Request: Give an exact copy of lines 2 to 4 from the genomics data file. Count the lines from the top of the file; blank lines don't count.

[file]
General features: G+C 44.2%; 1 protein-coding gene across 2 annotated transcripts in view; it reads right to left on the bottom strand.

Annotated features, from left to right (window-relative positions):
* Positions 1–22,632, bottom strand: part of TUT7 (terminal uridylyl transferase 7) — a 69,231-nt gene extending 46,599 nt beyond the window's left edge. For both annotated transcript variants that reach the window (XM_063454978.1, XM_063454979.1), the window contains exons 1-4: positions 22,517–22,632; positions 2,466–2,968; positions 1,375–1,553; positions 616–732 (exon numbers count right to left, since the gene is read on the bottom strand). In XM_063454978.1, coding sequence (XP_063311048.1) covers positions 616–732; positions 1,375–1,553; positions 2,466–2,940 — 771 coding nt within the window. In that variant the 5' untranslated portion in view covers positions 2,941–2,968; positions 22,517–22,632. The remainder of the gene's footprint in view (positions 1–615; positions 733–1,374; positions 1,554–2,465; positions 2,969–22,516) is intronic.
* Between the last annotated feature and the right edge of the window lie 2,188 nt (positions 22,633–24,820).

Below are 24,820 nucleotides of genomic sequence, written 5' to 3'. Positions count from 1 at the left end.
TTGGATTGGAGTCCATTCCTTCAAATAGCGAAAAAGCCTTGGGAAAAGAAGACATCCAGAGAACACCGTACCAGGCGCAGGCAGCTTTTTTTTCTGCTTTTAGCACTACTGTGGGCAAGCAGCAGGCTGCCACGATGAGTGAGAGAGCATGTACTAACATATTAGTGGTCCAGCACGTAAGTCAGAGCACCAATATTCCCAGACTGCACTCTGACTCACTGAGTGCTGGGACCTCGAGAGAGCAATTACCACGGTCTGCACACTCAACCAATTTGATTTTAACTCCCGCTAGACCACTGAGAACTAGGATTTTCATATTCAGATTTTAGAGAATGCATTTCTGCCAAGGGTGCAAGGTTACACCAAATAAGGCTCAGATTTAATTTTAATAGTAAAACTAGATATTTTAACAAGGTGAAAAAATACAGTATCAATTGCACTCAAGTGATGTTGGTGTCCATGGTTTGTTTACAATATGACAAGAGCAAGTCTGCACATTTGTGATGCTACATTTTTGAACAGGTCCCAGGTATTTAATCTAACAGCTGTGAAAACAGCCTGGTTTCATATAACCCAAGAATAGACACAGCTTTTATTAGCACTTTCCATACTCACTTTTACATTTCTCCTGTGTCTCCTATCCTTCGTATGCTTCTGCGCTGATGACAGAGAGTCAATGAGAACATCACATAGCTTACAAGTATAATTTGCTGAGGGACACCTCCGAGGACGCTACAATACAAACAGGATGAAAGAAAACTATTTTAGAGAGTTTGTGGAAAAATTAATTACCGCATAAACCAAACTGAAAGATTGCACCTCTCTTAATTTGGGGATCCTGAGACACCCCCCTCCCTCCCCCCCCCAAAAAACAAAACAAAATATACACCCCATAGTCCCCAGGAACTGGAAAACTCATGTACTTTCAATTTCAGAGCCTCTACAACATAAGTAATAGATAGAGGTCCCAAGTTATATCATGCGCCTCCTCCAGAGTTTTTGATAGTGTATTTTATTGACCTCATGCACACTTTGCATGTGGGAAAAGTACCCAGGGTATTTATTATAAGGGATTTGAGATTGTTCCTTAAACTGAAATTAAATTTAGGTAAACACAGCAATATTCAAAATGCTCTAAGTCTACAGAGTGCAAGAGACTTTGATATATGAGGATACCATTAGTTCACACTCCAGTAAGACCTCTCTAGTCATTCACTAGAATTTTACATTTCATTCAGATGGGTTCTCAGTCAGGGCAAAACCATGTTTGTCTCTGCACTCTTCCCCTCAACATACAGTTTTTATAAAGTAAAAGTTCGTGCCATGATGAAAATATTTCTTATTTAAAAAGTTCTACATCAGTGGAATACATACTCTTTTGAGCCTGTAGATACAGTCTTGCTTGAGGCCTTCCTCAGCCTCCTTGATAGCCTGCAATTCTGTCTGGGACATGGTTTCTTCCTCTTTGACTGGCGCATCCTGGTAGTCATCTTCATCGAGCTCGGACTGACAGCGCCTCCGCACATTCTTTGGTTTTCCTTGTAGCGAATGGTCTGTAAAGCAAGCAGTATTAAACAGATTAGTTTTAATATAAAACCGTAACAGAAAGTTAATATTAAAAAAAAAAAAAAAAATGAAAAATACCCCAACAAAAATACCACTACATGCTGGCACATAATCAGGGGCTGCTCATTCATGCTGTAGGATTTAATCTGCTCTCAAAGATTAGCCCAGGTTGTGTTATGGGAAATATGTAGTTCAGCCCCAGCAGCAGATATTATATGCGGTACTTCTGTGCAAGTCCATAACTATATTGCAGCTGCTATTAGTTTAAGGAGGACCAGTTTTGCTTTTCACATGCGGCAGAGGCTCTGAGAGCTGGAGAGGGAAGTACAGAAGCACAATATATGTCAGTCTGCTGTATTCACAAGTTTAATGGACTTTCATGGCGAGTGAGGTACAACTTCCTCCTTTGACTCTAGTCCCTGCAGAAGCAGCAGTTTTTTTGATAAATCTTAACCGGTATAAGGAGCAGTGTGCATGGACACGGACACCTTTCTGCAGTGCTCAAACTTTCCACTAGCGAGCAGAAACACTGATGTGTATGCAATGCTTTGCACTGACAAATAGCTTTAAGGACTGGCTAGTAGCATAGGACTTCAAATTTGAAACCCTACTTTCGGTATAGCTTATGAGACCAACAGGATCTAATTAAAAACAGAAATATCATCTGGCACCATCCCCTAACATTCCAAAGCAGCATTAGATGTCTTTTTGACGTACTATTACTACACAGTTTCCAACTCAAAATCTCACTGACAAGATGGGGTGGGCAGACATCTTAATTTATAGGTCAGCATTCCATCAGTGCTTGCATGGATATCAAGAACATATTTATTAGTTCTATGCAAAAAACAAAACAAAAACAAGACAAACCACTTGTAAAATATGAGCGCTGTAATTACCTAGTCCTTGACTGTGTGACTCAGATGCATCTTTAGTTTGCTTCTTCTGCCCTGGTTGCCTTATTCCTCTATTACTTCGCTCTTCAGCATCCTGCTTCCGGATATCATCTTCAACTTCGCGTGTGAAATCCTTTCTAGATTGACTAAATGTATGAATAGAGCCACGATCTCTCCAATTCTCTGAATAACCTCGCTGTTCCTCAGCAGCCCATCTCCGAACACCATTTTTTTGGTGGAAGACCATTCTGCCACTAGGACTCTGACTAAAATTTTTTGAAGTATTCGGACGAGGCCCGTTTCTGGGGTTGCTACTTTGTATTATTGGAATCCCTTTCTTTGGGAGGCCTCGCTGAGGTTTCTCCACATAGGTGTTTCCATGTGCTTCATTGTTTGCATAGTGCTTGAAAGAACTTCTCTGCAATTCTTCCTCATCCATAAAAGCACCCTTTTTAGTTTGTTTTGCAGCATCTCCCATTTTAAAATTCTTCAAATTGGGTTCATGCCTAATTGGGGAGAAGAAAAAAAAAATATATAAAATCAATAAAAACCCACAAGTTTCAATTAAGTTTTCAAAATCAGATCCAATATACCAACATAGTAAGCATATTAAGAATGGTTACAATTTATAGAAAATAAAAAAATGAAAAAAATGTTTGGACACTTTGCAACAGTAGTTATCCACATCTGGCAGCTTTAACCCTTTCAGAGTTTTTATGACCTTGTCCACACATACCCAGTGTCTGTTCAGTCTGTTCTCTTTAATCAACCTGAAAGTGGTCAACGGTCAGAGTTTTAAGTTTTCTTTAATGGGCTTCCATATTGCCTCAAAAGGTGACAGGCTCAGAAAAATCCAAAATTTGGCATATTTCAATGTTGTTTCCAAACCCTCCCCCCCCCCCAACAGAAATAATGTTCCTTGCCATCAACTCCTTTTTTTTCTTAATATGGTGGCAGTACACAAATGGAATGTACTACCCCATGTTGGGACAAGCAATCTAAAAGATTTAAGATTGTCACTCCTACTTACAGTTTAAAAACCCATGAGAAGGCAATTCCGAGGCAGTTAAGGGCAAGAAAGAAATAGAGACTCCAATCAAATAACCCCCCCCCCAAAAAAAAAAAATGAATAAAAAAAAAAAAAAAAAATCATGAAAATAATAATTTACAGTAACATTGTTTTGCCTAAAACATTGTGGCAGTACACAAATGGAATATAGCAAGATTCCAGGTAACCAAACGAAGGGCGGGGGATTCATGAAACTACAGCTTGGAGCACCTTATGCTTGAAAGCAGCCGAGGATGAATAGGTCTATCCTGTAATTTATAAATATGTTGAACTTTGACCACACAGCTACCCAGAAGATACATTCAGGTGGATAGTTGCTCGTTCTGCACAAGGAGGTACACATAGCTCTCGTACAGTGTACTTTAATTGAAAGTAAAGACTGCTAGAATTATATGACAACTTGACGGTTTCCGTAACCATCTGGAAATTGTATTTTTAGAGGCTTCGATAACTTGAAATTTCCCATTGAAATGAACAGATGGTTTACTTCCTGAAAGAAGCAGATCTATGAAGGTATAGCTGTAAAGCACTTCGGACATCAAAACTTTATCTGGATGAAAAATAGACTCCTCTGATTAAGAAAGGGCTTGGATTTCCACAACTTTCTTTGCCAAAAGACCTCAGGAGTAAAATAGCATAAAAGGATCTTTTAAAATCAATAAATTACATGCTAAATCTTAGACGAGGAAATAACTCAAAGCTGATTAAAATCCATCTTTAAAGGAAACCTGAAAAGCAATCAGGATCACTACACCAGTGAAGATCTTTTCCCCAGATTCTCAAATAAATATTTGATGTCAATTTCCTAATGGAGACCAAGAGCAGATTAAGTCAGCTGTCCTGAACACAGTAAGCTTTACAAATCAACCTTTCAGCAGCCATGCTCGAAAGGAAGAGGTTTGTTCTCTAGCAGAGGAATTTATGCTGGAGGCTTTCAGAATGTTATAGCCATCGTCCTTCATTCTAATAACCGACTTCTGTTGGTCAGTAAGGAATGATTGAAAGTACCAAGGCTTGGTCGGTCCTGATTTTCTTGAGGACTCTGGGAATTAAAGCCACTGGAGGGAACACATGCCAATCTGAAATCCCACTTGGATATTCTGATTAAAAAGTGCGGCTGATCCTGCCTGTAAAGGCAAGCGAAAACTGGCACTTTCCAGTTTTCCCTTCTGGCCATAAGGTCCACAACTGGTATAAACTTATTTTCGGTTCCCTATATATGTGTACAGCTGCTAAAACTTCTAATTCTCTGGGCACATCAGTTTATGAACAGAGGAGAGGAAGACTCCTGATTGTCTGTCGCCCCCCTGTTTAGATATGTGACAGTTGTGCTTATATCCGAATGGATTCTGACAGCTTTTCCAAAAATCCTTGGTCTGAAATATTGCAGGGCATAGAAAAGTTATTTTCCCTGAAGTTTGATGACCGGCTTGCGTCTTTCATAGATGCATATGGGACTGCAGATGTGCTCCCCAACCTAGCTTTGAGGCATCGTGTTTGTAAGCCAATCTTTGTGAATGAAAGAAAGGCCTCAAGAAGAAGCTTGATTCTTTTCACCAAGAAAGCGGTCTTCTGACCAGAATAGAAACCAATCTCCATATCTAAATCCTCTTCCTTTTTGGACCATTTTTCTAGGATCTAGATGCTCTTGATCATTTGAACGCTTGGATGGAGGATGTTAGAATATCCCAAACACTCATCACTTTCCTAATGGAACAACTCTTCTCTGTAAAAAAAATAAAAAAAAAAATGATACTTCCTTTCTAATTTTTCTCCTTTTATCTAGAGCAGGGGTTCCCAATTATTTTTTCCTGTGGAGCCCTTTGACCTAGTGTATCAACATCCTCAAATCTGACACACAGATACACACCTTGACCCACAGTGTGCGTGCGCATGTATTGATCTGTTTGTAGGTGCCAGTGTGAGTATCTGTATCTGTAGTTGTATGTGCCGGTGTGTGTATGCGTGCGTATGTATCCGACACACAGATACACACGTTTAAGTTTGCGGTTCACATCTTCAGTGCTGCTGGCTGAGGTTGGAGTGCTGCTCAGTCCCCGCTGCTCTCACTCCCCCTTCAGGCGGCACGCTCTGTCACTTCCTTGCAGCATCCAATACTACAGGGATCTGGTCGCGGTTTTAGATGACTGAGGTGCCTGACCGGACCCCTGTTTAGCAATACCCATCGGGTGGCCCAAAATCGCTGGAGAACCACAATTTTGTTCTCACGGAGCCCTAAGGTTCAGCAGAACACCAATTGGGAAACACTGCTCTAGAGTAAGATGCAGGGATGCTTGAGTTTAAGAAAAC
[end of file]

Annotated features, from left to right (window-relative positions):
* Positions 1–22,632, bottom strand: part of TUT7 (terminal uridylyl transferase 7) — a 69,231-nt gene extending 46,599 nt beyond the window's left edge. For both annotated transcript variants that reach the window (XM_063454978.1, XM_063454979.1), the window contains exons 1-4: positions 22,517–22,632; positions 2,466–2,968; positions 1,375–1,553; positions 616–732 (exon numbers count right to left, since the gene is read on the bottom strand). In XM_063454978.1, coding sequence (XP_063311048.1) covers positions 616–732; positions 1,375–1,553; positions 2,466–2,940 — 771 coding nt within the window. In that variant the 5' untranslated portion in view covers positions 2,941–2,968; positions 22,517–22,632. The remainder of the gene's footprint in view (positions 1–615; positions 733–1,374; positions 1,554–2,465; positions 2,969–22,516) is intronic.
* Between the last annotated feature and the right edge of the window lie 2,188 nt (positions 22,633–24,820).